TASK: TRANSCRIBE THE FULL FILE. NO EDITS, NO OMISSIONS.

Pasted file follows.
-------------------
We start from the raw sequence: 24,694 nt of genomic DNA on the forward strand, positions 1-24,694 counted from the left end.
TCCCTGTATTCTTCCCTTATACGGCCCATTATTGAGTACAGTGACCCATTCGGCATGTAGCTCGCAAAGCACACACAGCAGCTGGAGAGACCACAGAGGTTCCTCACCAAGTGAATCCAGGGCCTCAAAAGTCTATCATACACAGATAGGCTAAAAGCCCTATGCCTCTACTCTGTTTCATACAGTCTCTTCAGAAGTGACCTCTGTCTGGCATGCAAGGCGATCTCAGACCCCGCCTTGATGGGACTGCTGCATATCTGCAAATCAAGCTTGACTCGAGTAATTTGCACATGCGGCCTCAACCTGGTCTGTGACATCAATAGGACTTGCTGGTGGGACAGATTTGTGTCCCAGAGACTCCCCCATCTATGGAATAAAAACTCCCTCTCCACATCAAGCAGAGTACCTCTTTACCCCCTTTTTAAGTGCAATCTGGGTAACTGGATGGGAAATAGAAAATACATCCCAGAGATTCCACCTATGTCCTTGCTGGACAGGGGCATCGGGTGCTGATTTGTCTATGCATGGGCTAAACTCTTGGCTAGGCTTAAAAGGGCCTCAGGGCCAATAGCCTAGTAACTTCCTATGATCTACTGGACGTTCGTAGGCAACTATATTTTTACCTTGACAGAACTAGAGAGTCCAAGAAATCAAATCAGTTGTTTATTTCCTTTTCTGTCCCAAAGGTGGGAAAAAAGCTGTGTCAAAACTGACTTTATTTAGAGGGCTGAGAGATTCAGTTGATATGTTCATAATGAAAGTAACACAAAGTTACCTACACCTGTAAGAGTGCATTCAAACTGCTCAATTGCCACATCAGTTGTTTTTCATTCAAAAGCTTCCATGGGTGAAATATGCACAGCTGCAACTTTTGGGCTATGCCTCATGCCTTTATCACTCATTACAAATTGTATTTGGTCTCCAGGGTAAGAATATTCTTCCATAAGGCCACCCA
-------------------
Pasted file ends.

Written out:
We start from the raw sequence: 24,694 nt of genomic DNA on the forward strand, positions 1-24,694 counted from the left end.
TCCCTGTATTCTTCCCTTATACGGCCCATTATTGAGTACAGTGACCCATTCGGCATGTAGCTCGCAAAGCACACACAGCAGCTGGAGAGACCACAGAGGTTCCTCACCAAGTGAATCCAGGGCCTCAAAAGTCTATCATACACAGATAGGCTAAAAGCCCTATGCCTCTACTCTGTTTCATACAGTCTCTTCAGAAGTGACCTCTGTCTGGCATGCAAGGCGATCTCAGACCCCGCCTTGATGGGACTGCTGCATATCTGCAAATCAAGCTTGACTCGAGTAATTTGCACATGCGGCCTCAACCTGGTCTGTGACATCAATAGGACTTGCTGGTGGGACAGATTTGTGTCCCAGAGACTCCCCCATCTATGGAATAAAAACTCCCTCTCCACATCAAGCAGAGTACCTCTTTACCCCCTTTTTAAGTGCAATCTGGGTAACTGGATGGGAAATAGAAAATACATCCCAGAGATTCCACCTATGTCCTTGCTGGACAGGGGCATCGGGTGCTGATTTGTCTATGCATGGGCTAAACTCTTGGCTAGGCTTAAAAGGGCCTCAGGGCCAATAGCCTAGTAACTTCCTATGATCTACTGGACGTTCGTAGGCAACTATATTTTTACCTTGACAGAACTAGAGAGTCCAAGAAATCAAATCAGTTGTTTATTTCCTTTTCTGTCCCAAAGGTGGGAAAAAAGCTGTGTCAAAACTGACTTTATTTAGAGGGCTGAGAGATTCAGTTGATATGTTCATAATGAAAGTAACACAAAGTTACCTACACCTGTAAGAGTGCATTCAAACTGCTCAATTGCCACATCAGTTGTTTTTCATTCAAAAGCTTCCATGGGTGAAATATGCACAGCTGCAACTTTTGGGCTATGCCTCATGCCTTTATCACTCATTACAAATTGTATTTGGTCTCCAGGGTAAGAATATTCTTCCATAAGGCCACCCA